Wednesday, 29 April 2009

The Case Against Reasoning

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It seems absolutely inevitable, that'll I'll have to post about The Case Against Breastfeeding. The Rosin article is like dog poo - smelly, sticky, but it will not go away, no matter how hard you wipe it with paper towels. Once it's in the fur, only a complete hosedown in hot water and shampoo will suffice, with some nail scissors on hand for the worst bits. So... here goes... hot water on and shampoo liberally spread about the rubber gloves, and some vapour rub smidged on my upper lip, so I can't smell what I'm having to rinse down the drain...
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When Radio 4 asked me what I thought of the Rosin article, my response was pretty clear: this is what you get if you keep banging on about "Breast Is Best". Especially if you keep banging on about it, in a society that's disapproving of breastfeeding in general, and downright paranoid about it in public. The most pertinent point to me, about Rosin's words (as opposed to the screeching that is accompanying them) is that she makes a point about being stuck at home, whilst her husband is out and about in public.
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Speaks volumes: a year at home, whilst he was enjoying public life. Three years at home, actually, as she's had three kids that she each gave a year of breastfeeding too.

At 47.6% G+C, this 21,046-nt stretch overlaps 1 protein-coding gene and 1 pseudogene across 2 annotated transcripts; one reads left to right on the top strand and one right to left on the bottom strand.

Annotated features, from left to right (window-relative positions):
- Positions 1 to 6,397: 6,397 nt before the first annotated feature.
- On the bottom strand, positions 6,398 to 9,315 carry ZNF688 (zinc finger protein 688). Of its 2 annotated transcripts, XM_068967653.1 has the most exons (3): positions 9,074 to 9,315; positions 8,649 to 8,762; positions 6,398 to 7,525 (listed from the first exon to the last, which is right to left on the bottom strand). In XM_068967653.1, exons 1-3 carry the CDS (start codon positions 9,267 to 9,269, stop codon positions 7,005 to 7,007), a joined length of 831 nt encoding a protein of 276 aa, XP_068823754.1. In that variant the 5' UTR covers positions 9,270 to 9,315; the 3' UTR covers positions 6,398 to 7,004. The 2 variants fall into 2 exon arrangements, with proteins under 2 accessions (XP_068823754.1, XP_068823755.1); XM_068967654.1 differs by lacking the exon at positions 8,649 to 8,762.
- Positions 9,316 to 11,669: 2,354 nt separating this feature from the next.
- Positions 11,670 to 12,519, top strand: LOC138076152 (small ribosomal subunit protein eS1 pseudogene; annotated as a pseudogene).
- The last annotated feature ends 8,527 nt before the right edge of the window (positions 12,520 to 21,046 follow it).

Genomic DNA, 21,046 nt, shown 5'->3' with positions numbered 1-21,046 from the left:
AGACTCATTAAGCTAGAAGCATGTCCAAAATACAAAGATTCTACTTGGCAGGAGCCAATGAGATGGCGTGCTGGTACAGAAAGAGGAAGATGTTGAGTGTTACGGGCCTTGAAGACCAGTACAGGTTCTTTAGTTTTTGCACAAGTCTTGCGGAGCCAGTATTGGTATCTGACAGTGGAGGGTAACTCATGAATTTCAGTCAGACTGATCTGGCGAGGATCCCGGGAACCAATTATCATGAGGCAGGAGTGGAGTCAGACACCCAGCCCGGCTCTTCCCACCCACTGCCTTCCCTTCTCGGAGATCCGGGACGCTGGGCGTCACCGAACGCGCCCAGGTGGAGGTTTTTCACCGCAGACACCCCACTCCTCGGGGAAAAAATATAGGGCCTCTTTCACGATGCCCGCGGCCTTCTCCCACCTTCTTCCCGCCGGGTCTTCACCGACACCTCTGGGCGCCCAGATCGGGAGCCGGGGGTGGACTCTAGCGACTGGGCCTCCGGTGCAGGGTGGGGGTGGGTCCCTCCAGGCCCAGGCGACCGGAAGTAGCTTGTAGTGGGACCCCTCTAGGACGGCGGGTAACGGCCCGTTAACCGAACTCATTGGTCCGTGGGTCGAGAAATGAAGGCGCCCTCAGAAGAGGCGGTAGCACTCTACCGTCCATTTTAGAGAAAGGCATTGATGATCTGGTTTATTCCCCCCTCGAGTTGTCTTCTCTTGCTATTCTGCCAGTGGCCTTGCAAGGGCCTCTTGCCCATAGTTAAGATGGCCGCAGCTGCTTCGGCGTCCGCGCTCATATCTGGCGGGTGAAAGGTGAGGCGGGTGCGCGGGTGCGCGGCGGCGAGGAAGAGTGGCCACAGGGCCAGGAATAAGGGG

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And guess what? Her kids aren't yet Nobel prize winning Olympic Gold medallists? In the playground, she can't spot any difference between her kids, and the other ones... you know, the sickly, frail, dumb formula fed kids, coughing blood spotted phlegm into their dirty unwashed hankies. So she thinks about this lack of difference, and sneaks off into the forbidden treasures of the scientific secrets doctors' know, and voila!... this breastfeeding lark is all a con. A dirty conspiracy to keep women down, and to... well, you know, I'm not sure why Rosin thinks everyone is conspiring to pressure women into breastfeeding: motive is a bit lacking.
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But what is clear, is that everyone is. Not only are they being pressured into breastfeeding, they're not allowed to stop. Ice falls in the soup, and the tumbleweeds haunt the once fertile playground. She mentions weaning and she just knows everyone is disapproving.
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Note, no one actually says anything to her. She reads it in their eyes. How often have you stood in the playground and read it in their eyes, about how much the other mums don't like you, to find they were thinking about what to make for dinner and wondering if they remembered to pay the gas bill? Yes, I thought so.
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So, my take on the Rosin article is; this is what you get if you bang on about Breast Is Best in a society that doesn't support breastfeeding: women who feel duped. Duped that they sat at home and breastfed, when they'd much rather have been out and about, with someone else bottle feeding formula... but they sacrificed for the breastfeeding... and what do they get, a child that's no different from anyone else's! And here's a woman that feel so cheated by her experiences, she sets out to prove how big the conspiracy that oppressed her was. I mean, is.
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Except... well, she's not very good at science, is she? Like all of us, she cherry-picks the bits she likes, and then parades it up front as SEE, YOU WERE LYING TO ME ALL ALONG... THIS DOCTOR SAYS...
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Oh please, give me strength.